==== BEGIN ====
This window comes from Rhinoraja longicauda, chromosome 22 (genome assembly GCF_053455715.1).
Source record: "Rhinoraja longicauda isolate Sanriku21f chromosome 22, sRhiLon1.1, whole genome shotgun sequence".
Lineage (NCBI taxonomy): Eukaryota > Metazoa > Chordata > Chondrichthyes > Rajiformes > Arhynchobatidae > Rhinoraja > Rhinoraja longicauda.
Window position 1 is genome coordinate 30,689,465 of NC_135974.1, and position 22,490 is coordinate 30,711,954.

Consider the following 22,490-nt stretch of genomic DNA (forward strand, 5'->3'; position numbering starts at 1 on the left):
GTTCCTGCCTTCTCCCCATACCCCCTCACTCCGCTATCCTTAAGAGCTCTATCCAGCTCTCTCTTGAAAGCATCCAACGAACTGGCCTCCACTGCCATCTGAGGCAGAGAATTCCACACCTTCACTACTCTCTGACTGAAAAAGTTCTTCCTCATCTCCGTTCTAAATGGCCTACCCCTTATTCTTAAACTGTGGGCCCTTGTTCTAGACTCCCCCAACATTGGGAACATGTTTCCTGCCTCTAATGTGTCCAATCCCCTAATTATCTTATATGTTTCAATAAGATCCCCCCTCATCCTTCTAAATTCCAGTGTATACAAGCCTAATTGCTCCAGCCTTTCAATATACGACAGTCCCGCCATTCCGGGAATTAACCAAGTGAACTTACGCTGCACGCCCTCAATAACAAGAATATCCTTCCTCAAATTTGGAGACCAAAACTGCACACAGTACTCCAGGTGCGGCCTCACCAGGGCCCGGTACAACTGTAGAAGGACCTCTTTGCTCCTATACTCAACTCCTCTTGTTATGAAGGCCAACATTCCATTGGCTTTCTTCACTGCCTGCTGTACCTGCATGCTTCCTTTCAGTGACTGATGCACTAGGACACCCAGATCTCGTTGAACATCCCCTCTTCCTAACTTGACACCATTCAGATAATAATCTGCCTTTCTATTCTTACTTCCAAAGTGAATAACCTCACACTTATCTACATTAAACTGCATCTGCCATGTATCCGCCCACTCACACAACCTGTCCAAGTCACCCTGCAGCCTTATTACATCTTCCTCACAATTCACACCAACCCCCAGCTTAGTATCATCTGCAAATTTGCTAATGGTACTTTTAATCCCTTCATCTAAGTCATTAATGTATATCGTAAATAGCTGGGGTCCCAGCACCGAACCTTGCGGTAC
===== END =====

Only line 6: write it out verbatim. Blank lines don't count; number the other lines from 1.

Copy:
GTTCCTGCCTTCTCCCCATACCCCCTCACTCCGCTATCCTTAAGAGCTCTATCCAGCTCTCTCTTGAAAGCATCCAACGAACTGGCCTCCACTGCCATCTGAGGCAGAGAATTCCACACCTTCACTACTCTCTGACTGAAAAAGTTCTTCCTCATCTCCGTTCTAAATGGCCTACCCCTTATTCTTAAACTGTGGGCCCTTGTTCTAGACTCCCCCAACATTGGGAACATGTTTCCTGCCTCTAATGTGTCCAATCCCCTAATTATCTTATATGTTTCAATAAGATCCCCCCTCATCCTTCTAAATTCCAGTGTATACAAGCCTAATTGCTCCAGCCTTTCAATATACGACAGTCCCGCCATTCCGGGAATTAACCAAGTGAACTTACGCTGCACGCCCTCAATAACAAGAATATCCTTCCTCAAATTTGGAGACCAAAACTGCACACAGTACTCCAGGTGCGGCCTCACCAGGGCCCGGTACAACTGTAGAAGGACCTCTTTGCTCCTATACTCAACTCCTCTTGTTATGAAGGCCAACATTCCATTGGCTTTCTTCACTGCCTGCTGTACCTGCATGCTTCCTTTCAGTGACTGATGCACTAGGACACCCAGATCTCGTTGAACATCCCCTCTTCCTAACTTGACACCATTCAGATAATAATCTGCCTTTCTATTCTTACTTCCAAAGTGAATAACCTCACACTTATCTACATTAAACTGCATCTGCCATGTATCCGCCCACTCACACAACCTGTCCAAGTCACCCTGCAGCCTTATTACATCTTCCTCACAATTCACACCAACCCCCAGCTTAGTATCATCTGCAAATTTGCTAATGGTACTTTTAATCCCTTCATCTAAGTCATTAATGTATATCGTAAATAGCTGGGGTCCCAGCACCGAACCTTGCGGTAC